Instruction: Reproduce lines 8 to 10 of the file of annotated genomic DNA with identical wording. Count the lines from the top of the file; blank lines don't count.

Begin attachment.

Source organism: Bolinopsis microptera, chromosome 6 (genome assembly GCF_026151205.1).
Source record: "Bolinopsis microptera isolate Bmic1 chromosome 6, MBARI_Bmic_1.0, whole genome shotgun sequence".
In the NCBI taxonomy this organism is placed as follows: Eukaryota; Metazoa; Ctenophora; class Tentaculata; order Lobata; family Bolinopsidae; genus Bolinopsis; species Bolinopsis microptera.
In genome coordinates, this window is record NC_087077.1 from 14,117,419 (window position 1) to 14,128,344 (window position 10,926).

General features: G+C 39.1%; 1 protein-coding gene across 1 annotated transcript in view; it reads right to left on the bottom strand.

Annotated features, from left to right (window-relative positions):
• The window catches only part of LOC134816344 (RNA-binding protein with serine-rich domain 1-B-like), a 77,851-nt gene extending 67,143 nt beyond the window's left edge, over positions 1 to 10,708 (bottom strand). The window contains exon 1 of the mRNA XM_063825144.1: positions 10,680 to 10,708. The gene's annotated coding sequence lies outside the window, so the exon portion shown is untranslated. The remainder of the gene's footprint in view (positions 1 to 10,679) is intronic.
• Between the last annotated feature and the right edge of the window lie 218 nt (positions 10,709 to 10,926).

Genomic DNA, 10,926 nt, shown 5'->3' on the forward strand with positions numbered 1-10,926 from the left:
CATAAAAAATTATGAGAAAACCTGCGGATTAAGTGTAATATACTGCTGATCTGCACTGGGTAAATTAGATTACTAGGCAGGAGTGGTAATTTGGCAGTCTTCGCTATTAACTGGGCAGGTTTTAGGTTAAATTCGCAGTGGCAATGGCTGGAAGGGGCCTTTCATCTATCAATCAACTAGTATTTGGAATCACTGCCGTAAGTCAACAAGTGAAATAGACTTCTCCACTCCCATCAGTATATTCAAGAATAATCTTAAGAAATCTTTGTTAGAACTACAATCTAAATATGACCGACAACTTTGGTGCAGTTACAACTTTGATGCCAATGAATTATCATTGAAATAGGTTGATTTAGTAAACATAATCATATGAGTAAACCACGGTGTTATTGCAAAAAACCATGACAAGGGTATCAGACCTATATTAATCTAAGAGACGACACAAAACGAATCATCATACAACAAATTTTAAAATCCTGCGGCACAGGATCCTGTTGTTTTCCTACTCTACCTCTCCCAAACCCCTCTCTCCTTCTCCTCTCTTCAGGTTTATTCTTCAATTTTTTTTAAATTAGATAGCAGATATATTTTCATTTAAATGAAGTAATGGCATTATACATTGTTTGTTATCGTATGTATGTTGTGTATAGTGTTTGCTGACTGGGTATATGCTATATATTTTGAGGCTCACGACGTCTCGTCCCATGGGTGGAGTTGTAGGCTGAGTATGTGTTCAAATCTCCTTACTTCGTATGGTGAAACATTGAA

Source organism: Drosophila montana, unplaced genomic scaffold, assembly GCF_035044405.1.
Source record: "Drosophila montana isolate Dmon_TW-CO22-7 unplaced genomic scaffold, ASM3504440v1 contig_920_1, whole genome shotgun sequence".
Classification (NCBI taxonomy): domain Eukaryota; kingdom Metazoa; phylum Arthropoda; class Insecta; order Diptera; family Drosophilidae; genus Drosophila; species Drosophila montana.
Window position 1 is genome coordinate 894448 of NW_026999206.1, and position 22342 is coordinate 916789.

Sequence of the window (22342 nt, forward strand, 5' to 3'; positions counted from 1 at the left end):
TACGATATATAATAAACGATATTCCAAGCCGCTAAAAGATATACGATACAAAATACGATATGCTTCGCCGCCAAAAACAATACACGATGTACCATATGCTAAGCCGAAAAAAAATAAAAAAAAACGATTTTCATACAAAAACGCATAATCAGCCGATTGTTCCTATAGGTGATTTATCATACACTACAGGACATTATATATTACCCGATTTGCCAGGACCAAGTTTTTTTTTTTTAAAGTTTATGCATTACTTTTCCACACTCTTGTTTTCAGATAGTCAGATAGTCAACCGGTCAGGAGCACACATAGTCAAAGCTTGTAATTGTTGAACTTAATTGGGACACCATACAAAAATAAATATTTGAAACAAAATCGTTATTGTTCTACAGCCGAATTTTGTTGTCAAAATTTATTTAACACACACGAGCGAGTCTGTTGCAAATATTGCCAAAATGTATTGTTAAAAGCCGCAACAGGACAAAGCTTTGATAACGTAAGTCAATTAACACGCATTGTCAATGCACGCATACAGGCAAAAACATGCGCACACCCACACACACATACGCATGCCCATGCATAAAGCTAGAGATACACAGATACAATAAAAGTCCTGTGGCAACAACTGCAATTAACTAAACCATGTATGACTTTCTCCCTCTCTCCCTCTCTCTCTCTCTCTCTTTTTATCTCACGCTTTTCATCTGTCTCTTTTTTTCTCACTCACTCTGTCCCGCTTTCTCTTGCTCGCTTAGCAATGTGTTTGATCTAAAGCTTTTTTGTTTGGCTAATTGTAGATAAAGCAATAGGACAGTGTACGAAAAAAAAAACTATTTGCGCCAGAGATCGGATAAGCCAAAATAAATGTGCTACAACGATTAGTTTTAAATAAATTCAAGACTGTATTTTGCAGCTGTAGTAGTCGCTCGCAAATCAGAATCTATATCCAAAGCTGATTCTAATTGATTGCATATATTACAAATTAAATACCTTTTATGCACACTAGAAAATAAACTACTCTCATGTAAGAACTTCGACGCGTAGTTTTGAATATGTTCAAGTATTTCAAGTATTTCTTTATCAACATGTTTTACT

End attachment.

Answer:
• Between the last annotated feature and the right edge of the window lie 218 nt (positions 10,709 to 10,926).

Genomic DNA, 10,926 nt, shown 5'->3' on the forward strand with positions numbered 1-10,926 from the left:
CATAAAAAATTATGAGAAAACCTGCGGATTAAGTGTAATATACTGCTGATCTGCACTGGGTAAATTAGATTACTAGGCAGGAGTGGTAATTTGGCAGTCTTCGCTATTAACTGGGCAGGTTTTAGGTTAAATTCGCAGTGGCAATGGCTGGAAGGGGCCTTTCATCTATCAATCAACTAGTATTTGGAATCACTGCCGTAAGTCAACAAGTGAAATAGACTTCTCCACTCCCATCAGTATATTCAAGAATAATCTTAAGAAATCTTTGTTAGAACTACAATCTAAATATGACCGACAACTTTGGTGCAGTTACAACTTTGATGCCAATGAATTATCATTGAAATAGGTTGATTTAGTAAACATAATCATATGAGTAAACCACGGTGTTATTGCAAAAAACCATGACAAGGGTATCAGACCTATATTAATCTAAGAGACGACACAAAACGAATCATCATACAACAAATTTTAAAATCCTGCGGCACAGGATCCTGTTGTTTTCCTACTCTACCTCTCCCAAACCCCTCTCTCCTTCTCCTCTCTTCAGGTTTATTCTTCAATTTTTTTTAAATTAGATAGCAGATATATTTTCATTTAAATGAAGTAATGGCATTATACATTGTTTGTTATCGTATGTATGTTGTGTATAGTGTTTGCTGACTGGGTATATGCTATATATTTTGAGGCTCACGACGTCTCGTCCCATGGGTGGAGTTGTAGGCTGAGTATGTGTTCAAATCTCCTTACTTCGTATGGTGAAACATTGAA